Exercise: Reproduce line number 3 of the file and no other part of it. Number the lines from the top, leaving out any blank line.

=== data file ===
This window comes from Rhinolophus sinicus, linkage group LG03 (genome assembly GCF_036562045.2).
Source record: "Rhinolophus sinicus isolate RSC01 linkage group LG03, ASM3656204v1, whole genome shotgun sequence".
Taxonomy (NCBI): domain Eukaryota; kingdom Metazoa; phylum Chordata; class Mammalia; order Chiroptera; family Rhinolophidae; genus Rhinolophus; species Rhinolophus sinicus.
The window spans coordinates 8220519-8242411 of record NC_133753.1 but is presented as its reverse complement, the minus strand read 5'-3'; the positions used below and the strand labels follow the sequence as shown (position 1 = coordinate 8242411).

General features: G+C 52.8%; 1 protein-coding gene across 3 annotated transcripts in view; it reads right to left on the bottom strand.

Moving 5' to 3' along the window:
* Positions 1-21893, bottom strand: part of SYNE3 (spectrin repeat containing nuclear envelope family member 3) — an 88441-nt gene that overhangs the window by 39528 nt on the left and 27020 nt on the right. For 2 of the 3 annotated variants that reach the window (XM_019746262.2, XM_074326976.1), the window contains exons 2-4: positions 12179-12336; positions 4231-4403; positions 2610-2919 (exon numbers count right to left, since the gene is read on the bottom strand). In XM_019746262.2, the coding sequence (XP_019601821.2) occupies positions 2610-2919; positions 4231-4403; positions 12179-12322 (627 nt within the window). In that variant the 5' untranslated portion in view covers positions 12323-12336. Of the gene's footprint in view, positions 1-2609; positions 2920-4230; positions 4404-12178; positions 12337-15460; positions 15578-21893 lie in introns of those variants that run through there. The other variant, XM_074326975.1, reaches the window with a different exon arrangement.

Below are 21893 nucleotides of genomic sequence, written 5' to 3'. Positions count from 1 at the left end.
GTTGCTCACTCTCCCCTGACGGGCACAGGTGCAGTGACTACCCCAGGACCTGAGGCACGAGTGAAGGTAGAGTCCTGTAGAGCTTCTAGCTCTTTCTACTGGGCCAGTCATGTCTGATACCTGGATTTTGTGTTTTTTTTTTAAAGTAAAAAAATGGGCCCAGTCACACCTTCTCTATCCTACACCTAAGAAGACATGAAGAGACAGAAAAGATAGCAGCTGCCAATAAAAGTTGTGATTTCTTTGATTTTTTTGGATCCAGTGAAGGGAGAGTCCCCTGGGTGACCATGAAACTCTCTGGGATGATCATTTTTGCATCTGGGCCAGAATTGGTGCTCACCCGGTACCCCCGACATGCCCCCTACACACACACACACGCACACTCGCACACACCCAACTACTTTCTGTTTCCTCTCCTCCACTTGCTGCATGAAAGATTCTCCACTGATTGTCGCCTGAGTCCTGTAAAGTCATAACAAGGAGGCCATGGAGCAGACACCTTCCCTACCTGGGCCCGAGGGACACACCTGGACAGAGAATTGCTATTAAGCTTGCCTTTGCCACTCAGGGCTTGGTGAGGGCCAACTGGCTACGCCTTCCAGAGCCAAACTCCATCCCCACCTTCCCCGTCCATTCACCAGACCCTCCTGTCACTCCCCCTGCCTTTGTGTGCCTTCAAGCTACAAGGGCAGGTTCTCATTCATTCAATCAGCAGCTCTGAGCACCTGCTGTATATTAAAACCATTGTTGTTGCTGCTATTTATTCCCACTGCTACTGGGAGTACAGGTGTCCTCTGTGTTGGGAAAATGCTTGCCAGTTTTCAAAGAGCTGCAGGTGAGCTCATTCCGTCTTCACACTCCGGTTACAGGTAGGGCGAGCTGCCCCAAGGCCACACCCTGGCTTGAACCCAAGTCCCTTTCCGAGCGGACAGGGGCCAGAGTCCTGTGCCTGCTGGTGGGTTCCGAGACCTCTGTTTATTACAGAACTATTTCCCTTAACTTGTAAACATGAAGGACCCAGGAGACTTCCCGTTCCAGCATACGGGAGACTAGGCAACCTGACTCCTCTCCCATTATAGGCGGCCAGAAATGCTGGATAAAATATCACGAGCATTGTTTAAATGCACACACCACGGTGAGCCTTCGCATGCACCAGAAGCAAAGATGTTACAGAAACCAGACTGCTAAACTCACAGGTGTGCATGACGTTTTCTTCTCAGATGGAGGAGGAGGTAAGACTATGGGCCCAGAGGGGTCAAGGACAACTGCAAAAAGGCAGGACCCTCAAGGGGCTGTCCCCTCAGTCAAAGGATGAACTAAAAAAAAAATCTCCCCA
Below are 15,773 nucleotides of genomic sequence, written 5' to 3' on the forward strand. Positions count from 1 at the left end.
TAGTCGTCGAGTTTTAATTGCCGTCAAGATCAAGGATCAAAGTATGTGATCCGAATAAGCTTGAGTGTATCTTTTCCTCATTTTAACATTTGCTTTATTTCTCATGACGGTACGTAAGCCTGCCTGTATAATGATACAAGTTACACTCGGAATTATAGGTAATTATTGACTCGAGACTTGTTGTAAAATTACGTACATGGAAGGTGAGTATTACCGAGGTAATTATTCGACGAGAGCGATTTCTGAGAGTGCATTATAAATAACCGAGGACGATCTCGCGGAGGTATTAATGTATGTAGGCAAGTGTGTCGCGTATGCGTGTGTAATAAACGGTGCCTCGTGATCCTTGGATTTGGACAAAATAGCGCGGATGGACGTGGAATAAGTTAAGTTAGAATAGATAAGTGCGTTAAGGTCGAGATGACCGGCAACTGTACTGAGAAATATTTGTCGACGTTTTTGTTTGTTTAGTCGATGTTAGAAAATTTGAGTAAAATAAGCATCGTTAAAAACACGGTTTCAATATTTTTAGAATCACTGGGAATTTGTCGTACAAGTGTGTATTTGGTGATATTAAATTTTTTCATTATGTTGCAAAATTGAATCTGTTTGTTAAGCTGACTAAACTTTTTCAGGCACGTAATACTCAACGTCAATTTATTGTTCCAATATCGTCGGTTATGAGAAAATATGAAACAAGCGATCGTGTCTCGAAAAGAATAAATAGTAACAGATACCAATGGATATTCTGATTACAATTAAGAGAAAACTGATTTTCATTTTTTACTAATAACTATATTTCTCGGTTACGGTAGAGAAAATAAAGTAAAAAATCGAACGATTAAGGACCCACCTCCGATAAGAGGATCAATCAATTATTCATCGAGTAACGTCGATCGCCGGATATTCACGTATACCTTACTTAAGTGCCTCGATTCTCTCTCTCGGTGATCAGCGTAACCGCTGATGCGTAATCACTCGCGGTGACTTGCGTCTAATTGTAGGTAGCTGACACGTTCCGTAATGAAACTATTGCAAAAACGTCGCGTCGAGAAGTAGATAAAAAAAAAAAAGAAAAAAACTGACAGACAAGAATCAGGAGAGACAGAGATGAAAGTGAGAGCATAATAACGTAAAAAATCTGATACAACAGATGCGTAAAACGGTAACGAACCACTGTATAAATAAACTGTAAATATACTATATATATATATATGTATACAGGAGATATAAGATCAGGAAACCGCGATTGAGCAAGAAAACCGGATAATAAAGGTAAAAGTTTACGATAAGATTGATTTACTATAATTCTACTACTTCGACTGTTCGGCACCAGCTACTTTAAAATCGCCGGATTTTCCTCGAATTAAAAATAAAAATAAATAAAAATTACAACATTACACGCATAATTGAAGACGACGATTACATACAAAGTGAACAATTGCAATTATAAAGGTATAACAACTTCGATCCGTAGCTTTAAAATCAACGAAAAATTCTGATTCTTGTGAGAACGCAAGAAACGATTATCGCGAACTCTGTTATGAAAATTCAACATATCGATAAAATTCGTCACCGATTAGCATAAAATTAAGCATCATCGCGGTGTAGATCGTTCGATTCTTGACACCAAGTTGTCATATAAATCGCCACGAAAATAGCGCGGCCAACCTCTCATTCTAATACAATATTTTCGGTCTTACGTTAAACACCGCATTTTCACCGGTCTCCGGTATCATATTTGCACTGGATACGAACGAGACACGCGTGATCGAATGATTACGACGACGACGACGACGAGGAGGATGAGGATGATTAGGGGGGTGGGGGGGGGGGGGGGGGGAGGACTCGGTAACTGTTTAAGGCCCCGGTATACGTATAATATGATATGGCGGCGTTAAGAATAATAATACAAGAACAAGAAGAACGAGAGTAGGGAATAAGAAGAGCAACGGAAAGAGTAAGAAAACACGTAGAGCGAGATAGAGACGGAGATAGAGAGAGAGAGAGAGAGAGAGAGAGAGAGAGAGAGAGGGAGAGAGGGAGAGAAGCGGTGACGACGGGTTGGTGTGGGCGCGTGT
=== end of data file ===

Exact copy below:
Taxonomy (NCBI): domain Eukaryota; kingdom Metazoa; phylum Chordata; class Mammalia; order Chiroptera; family Rhinolophidae; genus Rhinolophus; species Rhinolophus sinicus.